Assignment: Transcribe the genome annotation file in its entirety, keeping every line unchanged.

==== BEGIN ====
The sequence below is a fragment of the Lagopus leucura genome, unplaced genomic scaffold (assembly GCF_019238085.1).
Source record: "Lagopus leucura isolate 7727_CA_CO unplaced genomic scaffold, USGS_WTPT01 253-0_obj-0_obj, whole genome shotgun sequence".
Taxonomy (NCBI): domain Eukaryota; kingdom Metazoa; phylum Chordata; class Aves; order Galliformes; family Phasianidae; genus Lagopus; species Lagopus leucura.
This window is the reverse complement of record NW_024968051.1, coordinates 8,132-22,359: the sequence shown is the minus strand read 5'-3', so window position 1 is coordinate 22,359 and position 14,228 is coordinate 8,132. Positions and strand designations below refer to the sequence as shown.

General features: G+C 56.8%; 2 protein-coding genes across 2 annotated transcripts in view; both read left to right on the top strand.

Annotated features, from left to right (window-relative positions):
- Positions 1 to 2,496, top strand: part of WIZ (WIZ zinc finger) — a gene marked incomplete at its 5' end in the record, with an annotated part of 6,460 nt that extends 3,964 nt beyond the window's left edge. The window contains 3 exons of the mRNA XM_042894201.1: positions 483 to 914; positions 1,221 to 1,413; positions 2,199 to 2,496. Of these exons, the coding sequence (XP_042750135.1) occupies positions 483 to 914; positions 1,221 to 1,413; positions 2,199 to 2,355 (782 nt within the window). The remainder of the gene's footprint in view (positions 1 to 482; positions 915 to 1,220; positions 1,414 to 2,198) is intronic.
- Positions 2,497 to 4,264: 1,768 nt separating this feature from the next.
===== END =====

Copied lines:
The sequence below is a fragment of the Lagopus leucura genome, unplaced genomic scaffold (assembly GCF_019238085.1).
Source record: "Lagopus leucura isolate 7727_CA_CO unplaced genomic scaffold, USGS_WTPT01 253-0_obj-0_obj, whole genome shotgun sequence".
Taxonomy (NCBI): domain Eukaryota; kingdom Metazoa; phylum Chordata; class Aves; order Galliformes; family Phasianidae; genus Lagopus; species Lagopus leucura.
This window is the reverse complement of record NW_024968051.1, coordinates 8,132-22,359: the sequence shown is the minus strand read 5'-3', so window position 1 is coordinate 22,359 and position 14,228 is coordinate 8,132. Positions and strand designations below refer to the sequence as shown.

General features: G+C 56.8%; 2 protein-coding genes across 2 annotated transcripts in view; both read left to right on the top strand.

Annotated features, from left to right (window-relative positions):
- Positions 1 to 2,496, top strand: part of WIZ (WIZ zinc finger) — a gene marked incomplete at its 5' end in the record, with an annotated part of 6,460 nt that extends 3,964 nt beyond the window's left edge. The window contains 3 exons of the mRNA XM_042894201.1: positions 483 to 914; positions 1,221 to 1,413; positions 2,199 to 2,496. Of these exons, the coding sequence (XP_042750135.1) occupies positions 483 to 914; positions 1,221 to 1,413; positions 2,199 to 2,355 (782 nt within the window). The remainder of the gene's footprint in view (positions 1 to 482; positions 915 to 1,220; positions 1,414 to 2,198) is intronic.
- Positions 2,497 to 4,264: 1,768 nt separating this feature from the next.